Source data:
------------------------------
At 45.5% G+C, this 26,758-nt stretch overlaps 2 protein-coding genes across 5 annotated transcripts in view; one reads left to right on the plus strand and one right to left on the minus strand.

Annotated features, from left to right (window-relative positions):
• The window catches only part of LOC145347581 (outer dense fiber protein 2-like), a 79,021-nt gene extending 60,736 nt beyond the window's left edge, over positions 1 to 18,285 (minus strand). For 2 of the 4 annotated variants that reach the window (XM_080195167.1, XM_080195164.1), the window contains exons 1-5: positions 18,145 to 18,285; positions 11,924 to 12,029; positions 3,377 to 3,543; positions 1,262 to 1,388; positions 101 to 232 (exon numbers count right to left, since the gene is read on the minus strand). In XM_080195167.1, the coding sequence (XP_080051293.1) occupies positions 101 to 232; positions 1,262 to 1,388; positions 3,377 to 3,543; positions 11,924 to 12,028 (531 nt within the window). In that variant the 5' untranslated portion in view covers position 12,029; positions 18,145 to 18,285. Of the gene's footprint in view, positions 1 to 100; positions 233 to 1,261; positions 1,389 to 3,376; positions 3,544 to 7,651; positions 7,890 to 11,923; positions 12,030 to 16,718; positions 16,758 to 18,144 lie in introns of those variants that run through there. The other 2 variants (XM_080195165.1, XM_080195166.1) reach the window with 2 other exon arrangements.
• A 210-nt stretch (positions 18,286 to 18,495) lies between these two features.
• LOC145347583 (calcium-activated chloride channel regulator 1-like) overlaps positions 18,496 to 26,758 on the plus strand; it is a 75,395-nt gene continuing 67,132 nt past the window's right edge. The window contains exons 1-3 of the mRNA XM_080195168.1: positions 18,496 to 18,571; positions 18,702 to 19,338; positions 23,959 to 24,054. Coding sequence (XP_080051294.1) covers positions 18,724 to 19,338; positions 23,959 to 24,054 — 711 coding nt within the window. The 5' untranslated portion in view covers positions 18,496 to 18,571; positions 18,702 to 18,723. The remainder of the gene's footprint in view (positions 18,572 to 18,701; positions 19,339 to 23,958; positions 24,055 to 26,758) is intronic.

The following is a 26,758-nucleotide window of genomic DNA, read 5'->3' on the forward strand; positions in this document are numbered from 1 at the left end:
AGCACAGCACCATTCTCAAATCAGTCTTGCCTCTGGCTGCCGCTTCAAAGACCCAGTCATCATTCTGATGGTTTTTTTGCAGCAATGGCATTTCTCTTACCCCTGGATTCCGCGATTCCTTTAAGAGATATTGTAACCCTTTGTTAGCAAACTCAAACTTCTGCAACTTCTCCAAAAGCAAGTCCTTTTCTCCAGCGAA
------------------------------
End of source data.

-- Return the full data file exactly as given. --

At 45.5% G+C, this 26,758-nt stretch overlaps 2 protein-coding genes across 5 annotated transcripts in view; one reads left to right on the plus strand and one right to left on the minus strand.

Annotated features, from left to right (window-relative positions):
• The window catches only part of LOC145347581 (outer dense fiber protein 2-like), a 79,021-nt gene extending 60,736 nt beyond the window's left edge, over positions 1 to 18,285 (minus strand). For 2 of the 4 annotated variants that reach the window (XM_080195167.1, XM_080195164.1), the window contains exons 1-5: positions 18,145 to 18,285; positions 11,924 to 12,029; positions 3,377 to 3,543; positions 1,262 to 1,388; positions 101 to 232 (exon numbers count right to left, since the gene is read on the minus strand). In XM_080195167.1, the coding sequence (XP_080051293.1) occupies positions 101 to 232; positions 1,262 to 1,388; positions 3,377 to 3,543; positions 11,924 to 12,028 (531 nt within the window). In that variant the 5' untranslated portion in view covers position 12,029; positions 18,145 to 18,285. Of the gene's footprint in view, positions 1 to 100; positions 233 to 1,261; positions 1,389 to 3,376; positions 3,544 to 7,651; positions 7,890 to 11,923; positions 12,030 to 16,718; positions 16,758 to 18,144 lie in introns of those variants that run through there. The other 2 variants (XM_080195165.1, XM_080195166.1) reach the window with 2 other exon arrangements.
• A 210-nt stretch (positions 18,286 to 18,495) lies between these two features.
• LOC145347583 (calcium-activated chloride channel regulator 1-like) overlaps positions 18,496 to 26,758 on the plus strand; it is a 75,395-nt gene continuing 67,132 nt past the window's right edge. The window contains exons 1-3 of the mRNA XM_080195168.1: positions 18,496 to 18,571; positions 18,702 to 19,338; positions 23,959 to 24,054. Coding sequence (XP_080051294.1) covers positions 18,724 to 19,338; positions 23,959 to 24,054 — 711 coding nt within the window. The 5' untranslated portion in view covers positions 18,496 to 18,571; positions 18,702 to 18,723. The remainder of the gene's footprint in view (positions 18,572 to 18,701; positions 19,339 to 23,958; positions 24,055 to 26,758) is intronic.

The following is a 26,758-nucleotide window of genomic DNA, read 5'->3' on the forward strand; positions in this document are numbered from 1 at the left end:
AGCACAGCACCATTCTCAAATCAGTCTTGCCTCTGGCTGCCGCTTCAAAGACCCAGTCATCATTCTGATGGTTTTTTTGCAGCAATGGCATTTCTCTTACCCCTGGATTCCGCGATTCCTTTAAGAGATATTGTAACCCTTTGTTAGCAAACTCAAACTTCTGCAACTTCTCCAAAAGCAAGTCCTTTTCTCCAGCGAA